Thorichthys meeki

Common names: Firemouth cichlid, Firemouth, redbreasted cichlid

Described: Brind, 1918

Synonyms: Thorichthys helleri meeki, Cichlasoma meeki, Herichthys meeki, Cichlasoma hyorhynchum

Family:    Cichlidae

Care: pH range: 6.5 - 7.5; 26-30°C (78-86°F)

Distribution: Central America: Atlantic slope, in the Usumacinta River drainage, the Belize River drainage, and near Progreso, in Mexico, Guatemala and Belize. There are populations that stay alive in Hawaii and Florida. This is most likely hobbyists releasing them or escapees from fish farms.

Max. size:   17 cm (6 ½”)

Sexing: Sexing is difficult. Both sexes have a bright red underside that is usually more intense on males. Males will also usually have more pointed and longer dorsal fins. Males are frequently larger in body.

The preferred habitat for Thorichthys meeki is the lower and middle area in a slow moving river. The bottom of the river is often mud or sand covered. It will stay close to the shoreline vegetation for protection.

When firemouths are ready to spawn, they often spawn in conjunction with several neighbouring pairs of firemouths (if any other pairs are available).  Males will clean the area, often a rock or flowerpot. The female then lays up to 300 eggs.This depends on the size of the female. After approximately 2 days the eggs hatch. The wigglers will stay dependant on their yolk sac for another 4-7 days. They then become freeswimming. This is when they can be fed. Good food sources for baby firemouths include crushed flake, daphnia, microworms and baby brine shrimp. The parents guard the fry during this time. They also will find food for the fry if possible.

Meeki seem quite aggressive, but they really aren’t. It’s all a bluff! If another fish doesn’t believe the threat and still goes for the firemouth, the firemouth will swim away. The firemouth does look quite intimidating to other fish. This is because of the spots on their gill covers. When a meeki flares it’s gills at other fish, these spots become visible from the front of the fish, and it appears that the firemouth is much bigger than it actually is. This generally means that if your aquarium is of a decent size then you can keep tetras, and other smaller fish in with them (as long as they don’t fit easily in their mouths!).

I received my fish as very young fry barely past the freeswimming stage approximately 7 years ago. They were brought to me as a special gift from my friend Juan Miguel Artigas Azas who collected the parents himself from Laguna de las Ilusiones in the lower Grijalva river system at Villahermosa, Tabasco, Mexico. They were placed in a 20 gallon bare tank with a sponge filter. I then was attending ACA after that, and noone was available to feed them, but when I got back, they were fine, and in fact had grown some. I assume they ate small creatures from the sponge filter in the meantime. After they got some real growth on them, I ended up giving some away as I didn’t have room for them all. I ended up with 2 gorgeous pairs. They were in a 90g tank with several Satanoperca leucosticta. One of the pair spawned in there. I raised up some of these fry and sold them or gave them away to friends.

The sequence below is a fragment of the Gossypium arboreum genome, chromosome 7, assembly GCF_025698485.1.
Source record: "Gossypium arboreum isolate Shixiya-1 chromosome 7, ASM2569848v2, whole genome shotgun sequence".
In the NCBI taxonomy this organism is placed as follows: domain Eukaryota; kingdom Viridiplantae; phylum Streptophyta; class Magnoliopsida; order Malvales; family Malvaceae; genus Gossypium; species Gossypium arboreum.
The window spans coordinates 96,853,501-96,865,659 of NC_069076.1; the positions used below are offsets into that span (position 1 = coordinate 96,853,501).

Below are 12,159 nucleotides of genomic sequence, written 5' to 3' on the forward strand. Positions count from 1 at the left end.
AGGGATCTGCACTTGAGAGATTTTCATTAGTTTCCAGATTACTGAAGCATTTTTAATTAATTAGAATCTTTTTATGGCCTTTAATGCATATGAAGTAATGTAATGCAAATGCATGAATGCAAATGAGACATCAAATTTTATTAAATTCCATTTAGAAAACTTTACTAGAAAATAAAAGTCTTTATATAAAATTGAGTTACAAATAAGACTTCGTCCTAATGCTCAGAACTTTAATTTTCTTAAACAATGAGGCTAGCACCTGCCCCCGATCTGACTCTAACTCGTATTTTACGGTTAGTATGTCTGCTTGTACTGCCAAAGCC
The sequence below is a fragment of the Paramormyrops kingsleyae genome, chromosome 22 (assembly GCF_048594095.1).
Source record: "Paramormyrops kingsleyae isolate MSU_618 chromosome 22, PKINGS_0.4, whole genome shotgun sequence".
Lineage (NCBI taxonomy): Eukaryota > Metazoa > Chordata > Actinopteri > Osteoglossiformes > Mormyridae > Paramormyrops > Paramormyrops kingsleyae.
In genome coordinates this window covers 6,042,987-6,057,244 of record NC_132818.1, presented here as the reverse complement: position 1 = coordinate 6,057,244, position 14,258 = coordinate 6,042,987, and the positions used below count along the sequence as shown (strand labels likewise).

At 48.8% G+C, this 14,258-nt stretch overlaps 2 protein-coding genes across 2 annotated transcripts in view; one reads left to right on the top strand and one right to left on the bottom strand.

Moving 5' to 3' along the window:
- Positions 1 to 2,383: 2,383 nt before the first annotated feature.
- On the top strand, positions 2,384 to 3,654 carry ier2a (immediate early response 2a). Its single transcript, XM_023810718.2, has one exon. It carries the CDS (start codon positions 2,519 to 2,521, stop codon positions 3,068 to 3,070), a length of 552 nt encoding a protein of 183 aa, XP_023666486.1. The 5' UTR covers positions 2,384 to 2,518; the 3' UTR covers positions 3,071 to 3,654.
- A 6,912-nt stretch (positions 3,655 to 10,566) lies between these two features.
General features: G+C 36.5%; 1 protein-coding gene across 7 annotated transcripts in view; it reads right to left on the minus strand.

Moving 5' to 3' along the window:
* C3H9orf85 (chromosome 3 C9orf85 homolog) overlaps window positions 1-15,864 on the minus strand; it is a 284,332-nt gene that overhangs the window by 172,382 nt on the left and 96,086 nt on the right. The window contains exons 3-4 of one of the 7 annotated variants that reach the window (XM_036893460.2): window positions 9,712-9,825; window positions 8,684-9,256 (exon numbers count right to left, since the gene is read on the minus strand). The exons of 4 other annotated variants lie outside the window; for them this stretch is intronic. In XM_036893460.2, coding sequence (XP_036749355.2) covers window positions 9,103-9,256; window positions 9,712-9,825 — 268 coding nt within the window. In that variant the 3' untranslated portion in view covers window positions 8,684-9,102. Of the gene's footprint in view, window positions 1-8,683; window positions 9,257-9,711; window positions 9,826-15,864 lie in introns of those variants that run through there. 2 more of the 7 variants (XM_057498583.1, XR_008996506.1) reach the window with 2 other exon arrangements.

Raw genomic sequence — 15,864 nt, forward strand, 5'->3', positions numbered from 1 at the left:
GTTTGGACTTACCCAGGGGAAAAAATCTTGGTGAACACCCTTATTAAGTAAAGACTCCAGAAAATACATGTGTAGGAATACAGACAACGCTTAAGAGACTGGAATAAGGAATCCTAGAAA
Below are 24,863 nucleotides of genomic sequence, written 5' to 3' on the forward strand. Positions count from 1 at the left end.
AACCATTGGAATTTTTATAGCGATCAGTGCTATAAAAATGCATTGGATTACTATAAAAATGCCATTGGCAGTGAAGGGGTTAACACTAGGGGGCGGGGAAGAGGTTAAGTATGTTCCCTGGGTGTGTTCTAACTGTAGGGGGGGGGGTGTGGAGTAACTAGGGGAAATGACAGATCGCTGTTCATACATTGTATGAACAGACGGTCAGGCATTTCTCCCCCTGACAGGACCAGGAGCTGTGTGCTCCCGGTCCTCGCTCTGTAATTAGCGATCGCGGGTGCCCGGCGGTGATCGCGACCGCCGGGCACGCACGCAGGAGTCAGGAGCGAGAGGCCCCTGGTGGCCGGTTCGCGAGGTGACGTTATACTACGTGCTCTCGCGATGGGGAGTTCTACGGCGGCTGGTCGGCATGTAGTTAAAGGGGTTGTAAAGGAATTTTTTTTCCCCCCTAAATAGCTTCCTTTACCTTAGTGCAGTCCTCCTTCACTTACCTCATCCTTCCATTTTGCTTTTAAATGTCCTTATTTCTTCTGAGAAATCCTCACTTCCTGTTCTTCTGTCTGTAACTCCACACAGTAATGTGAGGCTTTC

After this, I needed the 90 for something else, and the firemouths had no place to be. I then placed them into a 225 gallon Malawi tank. I only placed them in there as they were adult sized, and the 225 had nothing super aggressive in it. They spawned a few times in the tank, but as I didn’t have spare room for Thorichthys fry, I didn’t save them. Several years passed and I lost one of the original pairs. I think it was a female. The solitary male also developed a white eye. I suspect he can still somewhat see out of that eye, but not very well.

I got to thinking that it had been a long time since they spawned for me in the 225g tank and I realized how long I had them, and thought that if I wanted to continue them, I better get some more fry from them. This was about the time my outdoor pond was warm enough to put some fish in it. The pond itself is not all that large. It is approximately 150 gallons.  I caught all 3 adult Thorichthys meeki and placed them into the pond around the middle of July.  This pond has no filter. There are lots of plants in there though. I also added a few gouramies. I added a few broken clay flower pots for them to spawn on. Within a few days, there were eggs on one of the pots. They spent the rest of the summer guarding their fry in the tank from the gouramies and the spare male. In early September, when the temperature was starting to cool down at night, I went and removed as many fry as I could find. I got approximately 20 of them. The next weekend I went and got the parents, and discovered I had not caught all of the fry out the first time. I got another 20 or so and they all went inside. The fry to their own tank and the parents are back into the 225g. The pond was not fed by me all summer so all the fish in the pond survived on whatever insect or algae they could find. They did not destroy any of my pond plants. The fry are now nicely growing on a diet of microworms,  baby brine shrimp, small flake and some small pellets.

I highly recommend these fish, especially if you can find the highly coloured specimens. They have a good personality and do well in large community tanks. They must be first-rate fish if I’ve kept them for 7 years!

© Copyright 1999-2005 Lisa Boorman

All Rights Reserved

Suggested Reading:

The Cichlid Aquarium by Dr. Paul Loiselle

Dr. Axelrod's Atlas of Freshwater Aquarium Fishes by Dr. Herbert R. Axelrod and Dr. Warren E. Burgess

Baensch Aquarium Atlas Vol. 2 by Dr. Rüdiger Riehl & Hans A. Baensch

Cichlid Book List

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Last updated Nov 6, 2005